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10 WrestleMania Followup Pay-Per-Views with WrestleMania Rematches

ANALYST
Top 5 / Top 10
4.57K   //    Timeless

The build to Backlash begins this week; will that show feature rematches of contests from WrestleMania 34?
The build to Backlash begins this week; will that show feature rematches of contests from WrestleMania 34?

Professional wrestling is a repetitive business. If something works, why not try it again a few years, or a few months, later?

Sometimes WWE likes to let audiences forget particular storylines or matches before trying them again, and sometimes the company likes to stick with a particular winning lottery number for as long as it can.

The following 10 matches are examples of the latter; each of these is a match WWE featured on a WrestleMania broadcast, then repeated in some form at its next pay-per-view event. Some of these gave performers more time to breathe and more tools to put on a good show, some were hampered by other circumstances, and some were just doomed by the law of diminishing returns.

Note: some of these rematches, just like The Miz's invoking of his rematch clause to take on Seth Rollins at this year's Backlash event, feature combinations of performers who were involved in multi-person or multi-team matches at WrestleMania before narrowing down their competition at the next premium show.

#10. Bret Hart vs. Steve Austin III

Any other time, this would be remembered fondly, but it had the misfortune of following its own genre-defining version the previous month.
Any other time, this would be remembered fondly, but it had the misfortune of following its own genre-defining version the previous month

At WrestleMania 13, Bret Hart and Steve Austin put on one of the greatest matches not just in WrestleMania history, but in WWF/E history as well. Gallons of ink, trillions of pixels, and hours of podcast time have dissected this match's greatness, and deservedly so, as the contest earned its spot in the pantheon of professional wrestling history.

Sensing lightning in a bottle, WWE attempted to strike a second time by booking Hart and Austin to close out its April 20, 1997, pay-per-view, In Your House: Revenge of the Taker. In the four weeks between WrestleMania and In Your House, lots had changed about the dynamic between the two foes.

Hart cemented the heel turn he began in the finish of the WrestleMania contest by reuniting with his estranged brother Owen and brother-in-law, Davey Boy Smith, to form a new bad guy faction called The Hart Foundation, named after the tag team Hart had with another brother-in-law, Jim "The Anvil" Neidhart, in the 1980s and 1990s; Neidhart would return to join the group as 1997 wore on.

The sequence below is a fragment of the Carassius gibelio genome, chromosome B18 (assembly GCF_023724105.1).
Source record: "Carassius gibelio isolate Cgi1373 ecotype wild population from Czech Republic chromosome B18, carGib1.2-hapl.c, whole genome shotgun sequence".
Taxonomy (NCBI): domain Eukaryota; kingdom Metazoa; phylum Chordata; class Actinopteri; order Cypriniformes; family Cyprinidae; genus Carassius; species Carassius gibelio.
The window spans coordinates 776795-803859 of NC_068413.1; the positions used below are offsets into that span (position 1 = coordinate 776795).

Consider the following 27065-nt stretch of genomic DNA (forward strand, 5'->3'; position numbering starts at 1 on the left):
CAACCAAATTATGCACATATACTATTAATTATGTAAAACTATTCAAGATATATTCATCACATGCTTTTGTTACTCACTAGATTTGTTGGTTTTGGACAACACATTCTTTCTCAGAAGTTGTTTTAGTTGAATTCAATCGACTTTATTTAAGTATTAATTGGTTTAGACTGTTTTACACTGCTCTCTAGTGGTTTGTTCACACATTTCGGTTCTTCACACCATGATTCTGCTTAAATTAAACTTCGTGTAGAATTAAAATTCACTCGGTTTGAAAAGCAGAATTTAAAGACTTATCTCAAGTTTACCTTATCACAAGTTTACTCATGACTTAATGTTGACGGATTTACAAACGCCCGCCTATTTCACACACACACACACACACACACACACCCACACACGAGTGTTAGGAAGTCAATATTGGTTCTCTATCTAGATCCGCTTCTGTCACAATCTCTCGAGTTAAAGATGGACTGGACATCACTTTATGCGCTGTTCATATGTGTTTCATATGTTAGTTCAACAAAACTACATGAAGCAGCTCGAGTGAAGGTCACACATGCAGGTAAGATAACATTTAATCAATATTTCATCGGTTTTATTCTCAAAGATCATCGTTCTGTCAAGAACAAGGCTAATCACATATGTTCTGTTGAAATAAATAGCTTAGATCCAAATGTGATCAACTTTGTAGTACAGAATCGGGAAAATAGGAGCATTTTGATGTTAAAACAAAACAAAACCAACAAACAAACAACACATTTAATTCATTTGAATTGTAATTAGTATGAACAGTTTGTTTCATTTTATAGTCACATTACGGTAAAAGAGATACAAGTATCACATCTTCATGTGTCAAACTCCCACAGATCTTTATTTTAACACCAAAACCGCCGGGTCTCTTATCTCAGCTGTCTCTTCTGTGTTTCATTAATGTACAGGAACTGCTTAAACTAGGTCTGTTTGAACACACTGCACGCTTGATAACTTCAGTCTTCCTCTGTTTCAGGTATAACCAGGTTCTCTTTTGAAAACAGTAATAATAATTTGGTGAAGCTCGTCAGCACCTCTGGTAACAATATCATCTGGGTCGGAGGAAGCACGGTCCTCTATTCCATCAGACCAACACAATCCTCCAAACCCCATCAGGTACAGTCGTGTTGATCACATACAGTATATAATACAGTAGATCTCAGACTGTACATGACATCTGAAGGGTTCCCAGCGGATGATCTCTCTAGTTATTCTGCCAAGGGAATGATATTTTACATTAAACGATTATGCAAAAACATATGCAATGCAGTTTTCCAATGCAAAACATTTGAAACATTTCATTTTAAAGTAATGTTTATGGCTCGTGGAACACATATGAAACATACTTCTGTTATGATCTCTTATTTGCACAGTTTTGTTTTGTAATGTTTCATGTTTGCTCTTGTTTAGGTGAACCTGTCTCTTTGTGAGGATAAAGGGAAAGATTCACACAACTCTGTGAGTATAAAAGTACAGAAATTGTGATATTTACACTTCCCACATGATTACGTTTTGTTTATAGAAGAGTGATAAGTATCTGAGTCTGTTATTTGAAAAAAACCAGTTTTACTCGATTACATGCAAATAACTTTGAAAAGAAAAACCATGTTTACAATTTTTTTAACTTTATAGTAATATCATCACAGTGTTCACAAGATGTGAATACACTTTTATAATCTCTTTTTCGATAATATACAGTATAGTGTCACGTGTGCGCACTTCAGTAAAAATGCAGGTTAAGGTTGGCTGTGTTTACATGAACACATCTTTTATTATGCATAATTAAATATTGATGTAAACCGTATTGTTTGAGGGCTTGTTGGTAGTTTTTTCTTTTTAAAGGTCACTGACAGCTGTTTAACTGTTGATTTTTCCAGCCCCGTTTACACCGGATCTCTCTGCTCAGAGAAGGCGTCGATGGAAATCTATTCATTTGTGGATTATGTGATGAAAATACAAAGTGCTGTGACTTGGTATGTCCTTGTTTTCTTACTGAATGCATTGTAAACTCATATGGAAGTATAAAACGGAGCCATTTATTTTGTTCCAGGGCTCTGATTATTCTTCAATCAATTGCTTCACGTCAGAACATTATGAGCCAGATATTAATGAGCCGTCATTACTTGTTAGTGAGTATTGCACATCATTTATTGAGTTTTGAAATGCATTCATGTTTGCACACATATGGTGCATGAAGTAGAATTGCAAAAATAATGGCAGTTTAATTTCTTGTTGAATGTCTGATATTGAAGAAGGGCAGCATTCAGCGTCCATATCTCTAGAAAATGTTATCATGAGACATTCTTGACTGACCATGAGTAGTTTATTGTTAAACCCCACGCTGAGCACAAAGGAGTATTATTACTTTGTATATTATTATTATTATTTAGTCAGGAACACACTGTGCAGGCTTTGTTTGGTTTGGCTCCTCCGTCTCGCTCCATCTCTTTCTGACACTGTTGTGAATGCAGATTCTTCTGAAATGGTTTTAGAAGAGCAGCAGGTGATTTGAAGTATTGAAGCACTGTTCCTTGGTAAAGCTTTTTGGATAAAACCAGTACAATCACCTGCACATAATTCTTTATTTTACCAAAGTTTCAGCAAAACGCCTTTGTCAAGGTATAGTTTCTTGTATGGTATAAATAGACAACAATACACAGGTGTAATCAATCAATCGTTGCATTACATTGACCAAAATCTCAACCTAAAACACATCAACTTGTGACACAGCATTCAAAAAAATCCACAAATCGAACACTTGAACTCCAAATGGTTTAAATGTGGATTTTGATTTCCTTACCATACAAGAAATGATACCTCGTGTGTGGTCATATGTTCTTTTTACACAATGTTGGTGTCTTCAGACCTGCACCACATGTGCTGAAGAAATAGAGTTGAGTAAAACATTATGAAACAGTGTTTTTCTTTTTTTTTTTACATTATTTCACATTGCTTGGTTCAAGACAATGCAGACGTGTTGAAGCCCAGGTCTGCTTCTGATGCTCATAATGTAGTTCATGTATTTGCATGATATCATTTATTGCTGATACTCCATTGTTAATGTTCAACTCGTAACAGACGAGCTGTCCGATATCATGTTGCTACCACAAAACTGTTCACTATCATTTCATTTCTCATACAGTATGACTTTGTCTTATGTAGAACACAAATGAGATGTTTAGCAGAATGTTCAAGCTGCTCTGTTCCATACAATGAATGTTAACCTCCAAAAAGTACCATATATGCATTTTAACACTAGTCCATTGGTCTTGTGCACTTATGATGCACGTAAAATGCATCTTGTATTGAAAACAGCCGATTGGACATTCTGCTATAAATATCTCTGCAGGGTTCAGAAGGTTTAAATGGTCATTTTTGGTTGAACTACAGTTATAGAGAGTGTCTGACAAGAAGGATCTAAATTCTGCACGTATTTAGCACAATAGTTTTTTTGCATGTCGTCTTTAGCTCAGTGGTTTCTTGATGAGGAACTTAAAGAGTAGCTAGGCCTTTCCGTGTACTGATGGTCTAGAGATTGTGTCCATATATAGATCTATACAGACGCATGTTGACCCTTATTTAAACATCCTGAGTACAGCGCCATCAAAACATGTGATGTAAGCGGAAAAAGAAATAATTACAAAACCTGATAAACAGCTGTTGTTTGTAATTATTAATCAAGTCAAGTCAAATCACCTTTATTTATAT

While America was the Hart Foundation's chief complaint, Austin was their main target, and the antagonism between the group's leader and the Texas Rattlesnake amplified throughout the spring, bringing an In Your House rematch with a World Wrestling Federation championship opportunity on the line.

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The British Bulldog defends his fellow Hart Foundation member and brother-in-law from Steve Austin.
The British Bulldog defends his fellow Hart Foundation member and brother-in-law from Steve Austin

Austin would win by disqualification, when Davey Boy Smith interfered and hit Austin with a steel chair; the rest of the Foundation then tried to attack Austin with chairs and the ring bell but, in a reversal of the WrestleMania finish, Austin attacked Bret's legs, then placed The Hitman in his own signature sharpshooter until officials pulled him away, this time to raucous cheers from the Rochester, NY, crowd.

Which Worked Better?

WrestleMania, by far; while the rematch was far from a stinker (***3/4 from wrestling's Roger Ebert, Dave Meltzer), it couldn't compete with the WrestleMania match's five-star rating. Further, the rematch was nowhere near as important as its extracurriculars; while WrestleMania used a match to build a finish, In Your House used a finish to justify a match, and let Austin's attack on Bret's legs become the storyline justification for Bret's knee problems and hiatus from in-ring action (though he would continue to be an onscreen character throughout the spring and summer).

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